Pride 2019

God the Father was there
in the earth she created
the sun on this summer day,
solstice, the river warm,
all the bright people,
the old and the young.

The wind blowing through the flags
making the rainbows dance,
breezes a-skimming the shining blue water,
we felt her surrounding us,
sweet Holy Spirit
this day in the park.

Of course we met Jesus
our brother, our savior,
we met him in old ones,
in young ones,
in scared ones,
in jubilant celebrants
of who we are.

But mostly, we felt him
embracing us warmly,
holding us graciously
telling us we are loved
we are glorious
we are cared for
we are precious
we are perfect
who we are is all that matters
being us, being seen, being proud.
Jesus found us
in the arms of the women
wearing shirts that said
FREE
MOM
HUGS.

All around us, we found God
in the park, on this solstice
with the people, by the river
in the welcome, with the warmth
in the love, in the love, in the love.

Photo: Living Local by WAVY. “Pride on the Peninsula” event at Carousel Park in Hampton in 2018. WAVY Photo, Taylor O’Bier
https://www.wavy.com/living-local/jojo-crystal-waters-headlining-annual-pridefest-in-norfolk/

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shout-out to calca

A man makes a smug expression, lifts his eyebrows, and nods

On my last homework, I started using Calca rather than a vanilla calculator. It’s nice to have the calculation history through a problem; I mean, most scientific calculators don’t have a “tape” you can look back on easily.

This morning I learned that Calca knows the quadratic formula, which is nice when I’m dealing with ugly equations I need to find the roots of.

nerd thoughts

In tonight’s lecture on time series analysis, my brain keeps seeing capital-phi

Capital letter Phi from the Greek alphabet

and interpreting it as the Deathly Hallows symbol.

The Deathly Hallows symbol: an equilateral triangle, with a circle inscribed, and a vertical line from the top to the bottom.

That’s all. Nothing earth-shaking tonight, just nerd thoughts.

Linear regression models

I’m studying linear regression (and time series analysis) this term, so naturally the graphics will feature these topics. As always, these are licensed via Creative Commons for non-commercial use.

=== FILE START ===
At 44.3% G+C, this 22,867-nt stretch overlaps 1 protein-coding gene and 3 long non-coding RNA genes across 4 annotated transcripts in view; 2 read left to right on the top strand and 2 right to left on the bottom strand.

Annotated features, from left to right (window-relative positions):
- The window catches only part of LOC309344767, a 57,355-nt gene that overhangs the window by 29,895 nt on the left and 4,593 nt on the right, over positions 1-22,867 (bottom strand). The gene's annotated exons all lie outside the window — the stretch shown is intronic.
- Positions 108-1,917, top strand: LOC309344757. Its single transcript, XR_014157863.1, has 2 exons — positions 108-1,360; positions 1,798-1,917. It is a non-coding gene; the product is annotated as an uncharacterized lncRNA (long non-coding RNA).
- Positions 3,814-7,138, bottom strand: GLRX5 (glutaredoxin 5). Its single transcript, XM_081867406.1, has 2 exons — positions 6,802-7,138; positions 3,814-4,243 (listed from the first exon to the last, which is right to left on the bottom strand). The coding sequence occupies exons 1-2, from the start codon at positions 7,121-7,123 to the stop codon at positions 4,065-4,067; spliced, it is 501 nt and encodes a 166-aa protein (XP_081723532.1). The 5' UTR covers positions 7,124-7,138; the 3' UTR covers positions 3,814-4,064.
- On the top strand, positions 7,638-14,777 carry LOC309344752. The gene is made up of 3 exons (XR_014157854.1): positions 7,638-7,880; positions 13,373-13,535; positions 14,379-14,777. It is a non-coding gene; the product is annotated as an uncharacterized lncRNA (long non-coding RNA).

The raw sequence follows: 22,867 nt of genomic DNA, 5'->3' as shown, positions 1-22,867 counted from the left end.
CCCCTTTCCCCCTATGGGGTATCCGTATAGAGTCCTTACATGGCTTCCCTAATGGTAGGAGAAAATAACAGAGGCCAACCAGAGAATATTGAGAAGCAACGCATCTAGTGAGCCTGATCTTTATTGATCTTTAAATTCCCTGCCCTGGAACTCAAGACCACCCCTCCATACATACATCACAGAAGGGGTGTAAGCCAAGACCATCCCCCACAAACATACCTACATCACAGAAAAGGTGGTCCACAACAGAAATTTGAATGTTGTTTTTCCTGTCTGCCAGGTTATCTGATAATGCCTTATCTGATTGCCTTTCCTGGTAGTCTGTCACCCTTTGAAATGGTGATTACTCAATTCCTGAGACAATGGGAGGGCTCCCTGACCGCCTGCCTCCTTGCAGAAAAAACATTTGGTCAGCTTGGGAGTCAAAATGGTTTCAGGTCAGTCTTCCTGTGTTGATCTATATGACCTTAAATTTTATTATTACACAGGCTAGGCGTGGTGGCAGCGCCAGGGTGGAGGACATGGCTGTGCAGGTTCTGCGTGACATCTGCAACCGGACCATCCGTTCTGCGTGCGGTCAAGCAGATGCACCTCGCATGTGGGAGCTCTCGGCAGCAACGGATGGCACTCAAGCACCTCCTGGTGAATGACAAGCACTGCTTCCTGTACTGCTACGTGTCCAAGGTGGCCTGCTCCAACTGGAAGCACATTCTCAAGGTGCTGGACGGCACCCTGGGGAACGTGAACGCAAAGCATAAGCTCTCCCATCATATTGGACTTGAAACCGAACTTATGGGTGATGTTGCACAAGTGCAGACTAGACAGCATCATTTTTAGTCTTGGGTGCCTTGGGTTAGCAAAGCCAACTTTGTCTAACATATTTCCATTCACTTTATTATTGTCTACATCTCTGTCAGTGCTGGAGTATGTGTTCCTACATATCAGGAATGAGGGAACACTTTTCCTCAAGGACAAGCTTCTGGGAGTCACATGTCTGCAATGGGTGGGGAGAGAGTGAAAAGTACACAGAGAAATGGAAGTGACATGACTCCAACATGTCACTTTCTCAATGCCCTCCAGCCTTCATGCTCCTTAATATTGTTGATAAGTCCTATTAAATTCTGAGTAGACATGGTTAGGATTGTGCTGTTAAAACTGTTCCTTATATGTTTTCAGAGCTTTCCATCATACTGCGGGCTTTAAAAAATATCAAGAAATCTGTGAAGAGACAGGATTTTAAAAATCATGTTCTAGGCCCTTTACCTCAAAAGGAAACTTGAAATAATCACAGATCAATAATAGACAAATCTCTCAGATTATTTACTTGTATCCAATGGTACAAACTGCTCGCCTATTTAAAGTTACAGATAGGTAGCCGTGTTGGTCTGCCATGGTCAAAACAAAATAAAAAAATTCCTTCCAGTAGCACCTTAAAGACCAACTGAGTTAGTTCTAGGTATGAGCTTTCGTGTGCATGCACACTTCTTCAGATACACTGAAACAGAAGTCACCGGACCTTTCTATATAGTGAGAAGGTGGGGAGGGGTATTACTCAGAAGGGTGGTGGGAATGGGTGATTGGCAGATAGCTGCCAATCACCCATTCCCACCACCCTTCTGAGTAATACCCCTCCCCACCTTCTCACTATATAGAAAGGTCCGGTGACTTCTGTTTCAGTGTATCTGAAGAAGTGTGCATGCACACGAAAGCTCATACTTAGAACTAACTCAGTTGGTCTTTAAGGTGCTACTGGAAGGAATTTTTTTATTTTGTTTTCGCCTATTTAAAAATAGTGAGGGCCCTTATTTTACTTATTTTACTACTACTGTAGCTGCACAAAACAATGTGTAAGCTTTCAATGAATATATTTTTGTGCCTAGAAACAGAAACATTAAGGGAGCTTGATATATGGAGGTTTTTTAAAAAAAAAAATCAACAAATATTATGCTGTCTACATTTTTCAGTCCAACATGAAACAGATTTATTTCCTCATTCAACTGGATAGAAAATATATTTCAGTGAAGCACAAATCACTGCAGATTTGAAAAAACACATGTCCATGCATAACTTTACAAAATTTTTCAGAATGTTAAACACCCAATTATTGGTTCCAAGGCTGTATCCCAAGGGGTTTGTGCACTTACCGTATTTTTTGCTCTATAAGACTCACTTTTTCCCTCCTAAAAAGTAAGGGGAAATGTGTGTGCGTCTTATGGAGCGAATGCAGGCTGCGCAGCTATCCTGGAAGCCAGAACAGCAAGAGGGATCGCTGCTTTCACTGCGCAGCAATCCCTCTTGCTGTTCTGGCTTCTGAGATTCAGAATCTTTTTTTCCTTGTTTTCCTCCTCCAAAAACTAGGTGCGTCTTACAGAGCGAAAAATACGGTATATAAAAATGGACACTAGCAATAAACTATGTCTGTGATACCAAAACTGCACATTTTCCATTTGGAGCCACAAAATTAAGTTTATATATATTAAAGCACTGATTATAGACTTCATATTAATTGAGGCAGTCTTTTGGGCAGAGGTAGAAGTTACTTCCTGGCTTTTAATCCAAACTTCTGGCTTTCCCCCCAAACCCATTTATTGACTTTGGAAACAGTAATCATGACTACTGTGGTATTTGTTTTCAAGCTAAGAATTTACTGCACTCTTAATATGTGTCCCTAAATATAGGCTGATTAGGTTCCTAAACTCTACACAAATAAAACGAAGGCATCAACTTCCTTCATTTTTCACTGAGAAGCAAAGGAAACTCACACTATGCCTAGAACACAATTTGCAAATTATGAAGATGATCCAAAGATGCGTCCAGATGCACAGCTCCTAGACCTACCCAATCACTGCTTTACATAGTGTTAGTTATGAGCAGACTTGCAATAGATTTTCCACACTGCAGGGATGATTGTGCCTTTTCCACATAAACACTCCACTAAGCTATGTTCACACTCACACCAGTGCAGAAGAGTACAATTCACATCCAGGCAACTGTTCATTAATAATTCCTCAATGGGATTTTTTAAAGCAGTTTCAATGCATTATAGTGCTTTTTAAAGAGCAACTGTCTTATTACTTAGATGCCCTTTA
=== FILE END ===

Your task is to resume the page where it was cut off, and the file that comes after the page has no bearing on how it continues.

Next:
6 steps to a linear regression model
1. Identify outliers
2. Find multicollinearity
3. Find and assess models
4. Assess predictive power of the models
5. Analyze residuals
6. Write the report
Creative Commons License


6 steps to a linear regression model by Heather Rollins is licensed under a Creative Commons Attribution-NonCommercial-ShareAlike 4.0 International License.

statistics is beautiful #6

Last semester, in my Statistical Modeling class, we studied a whole pile of hypothesis tests and confidence intervals.  After a few, I realized that they all took a very similar form.  The note-taking sheet below (PDF download here) lays out blocks for left-tailed test, right-tailed test, two-tailed test, and the confidence interval, with spaces to fill in the parts of the  hypothesis test as described in an earlier stats is beautiful post.

As always, this page is Creative Commons licensed, asking for attribution to Heather Rollins or to this blog’s URL for non-commercial use.  For commercial use, send me an email first. Thank you, and enjoy!

hypothesis-test-note-taking-sheet

statistics is/are beautiful #5

I can’t really lay claim to this one. A student in my Design & Analysis of Experiments class gave this answer tonight. I’ll have to ask my professor who it was, so that appropriate credit can be given.  🙂

RADICAL-DIFFERENCE.png

Creative Commons License
This work is licensed under a Creative Commons Attribution-NonCommercial-ShareAlike 4.0 International License.